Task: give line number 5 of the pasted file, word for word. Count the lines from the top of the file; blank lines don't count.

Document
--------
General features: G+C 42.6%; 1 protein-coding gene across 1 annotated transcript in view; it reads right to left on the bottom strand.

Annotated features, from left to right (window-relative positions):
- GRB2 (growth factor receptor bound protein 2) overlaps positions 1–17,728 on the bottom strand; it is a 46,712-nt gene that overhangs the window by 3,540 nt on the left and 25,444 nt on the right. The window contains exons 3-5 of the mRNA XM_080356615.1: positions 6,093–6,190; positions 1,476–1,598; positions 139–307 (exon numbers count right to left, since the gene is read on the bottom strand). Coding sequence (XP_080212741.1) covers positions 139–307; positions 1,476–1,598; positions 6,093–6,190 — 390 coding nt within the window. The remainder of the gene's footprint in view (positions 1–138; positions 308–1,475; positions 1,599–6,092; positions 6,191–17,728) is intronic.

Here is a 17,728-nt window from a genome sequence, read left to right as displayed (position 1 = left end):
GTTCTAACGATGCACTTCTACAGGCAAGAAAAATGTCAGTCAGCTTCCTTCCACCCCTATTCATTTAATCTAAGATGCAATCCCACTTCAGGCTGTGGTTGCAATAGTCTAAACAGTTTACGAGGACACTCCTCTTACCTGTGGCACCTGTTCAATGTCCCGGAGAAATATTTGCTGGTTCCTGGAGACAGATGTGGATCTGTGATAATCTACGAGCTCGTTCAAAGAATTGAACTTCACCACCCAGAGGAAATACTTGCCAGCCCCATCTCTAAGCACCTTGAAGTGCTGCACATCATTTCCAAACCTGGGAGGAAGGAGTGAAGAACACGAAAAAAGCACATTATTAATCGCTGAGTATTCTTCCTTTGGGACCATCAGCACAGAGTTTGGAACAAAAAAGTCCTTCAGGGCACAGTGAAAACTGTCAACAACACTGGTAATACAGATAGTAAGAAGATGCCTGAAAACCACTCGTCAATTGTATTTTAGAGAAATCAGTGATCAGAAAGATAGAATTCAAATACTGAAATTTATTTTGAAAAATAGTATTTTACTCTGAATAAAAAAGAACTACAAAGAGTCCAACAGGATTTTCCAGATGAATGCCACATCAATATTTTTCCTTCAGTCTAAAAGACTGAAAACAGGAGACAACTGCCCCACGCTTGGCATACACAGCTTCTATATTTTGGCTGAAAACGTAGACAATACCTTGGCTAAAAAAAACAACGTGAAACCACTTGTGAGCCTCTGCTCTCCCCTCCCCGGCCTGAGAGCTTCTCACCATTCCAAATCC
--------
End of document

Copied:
GTTCTAACGATGCACTTCTACAGGCAAGAAAAATGTCAGTCAGCTTCCTTCCACCCCTATTCATTTAATCTAAGATGCAATCCCACTTCAGGCTGTGGTTGCAATAGTCTAAACAGTTTACGAGGACACTCCTCTTACCTGTGGCACCTGTTCAATGTCCCGGAGAAATATTTGCTGGTTCCTGGAGACAGATGTGGATCTGTGATAATCTACGAGCTCGTTCAAAGAATTGAACTTCACCACCCAGAGGAAATACTTGCCAGCCCCATCTCTAAGCACCTTGAAGTGCTGCACATCATTTCCAAACCTGGGAGGAAGGAGTGAAGAACACGAAAAAAGCACATTATTAATCGCTGAGTATTCTTCCTTTGGGACCATCAGCACAGAGTTTGGAACAAAAAAGTCCTTCAGGGCACAGTGAAAACTGTCAACAACACTGGTAATACAGATAGTAAGAAGATGCCTGAAAACCACTCGTCAATTGTATTTTAGAGAAATCAGTGATCAGAAAGATAGAATTCAAATACTGAAATTTATTTTGAAAAATAGTATTTTACTCTGAATAAAAAAGAACTACAAAGAGTCCAACAGGATTTTCCAGATGAATGCCACATCAATATTTTTCCTTCAGTCTAAAAGACTGAAAACAGGAGACAACTGCCCCACGCTTGGCATACACAGCTTCTATATTTTGGCTGAAAACGTAGACAATACCTTGGCTAAAAAAAACAACGTGAAACCACTTGTGAGCCTCTGCTCTCCCCTCCCCGGCCTGAGAGCTTCTCACCATTCCAAATCC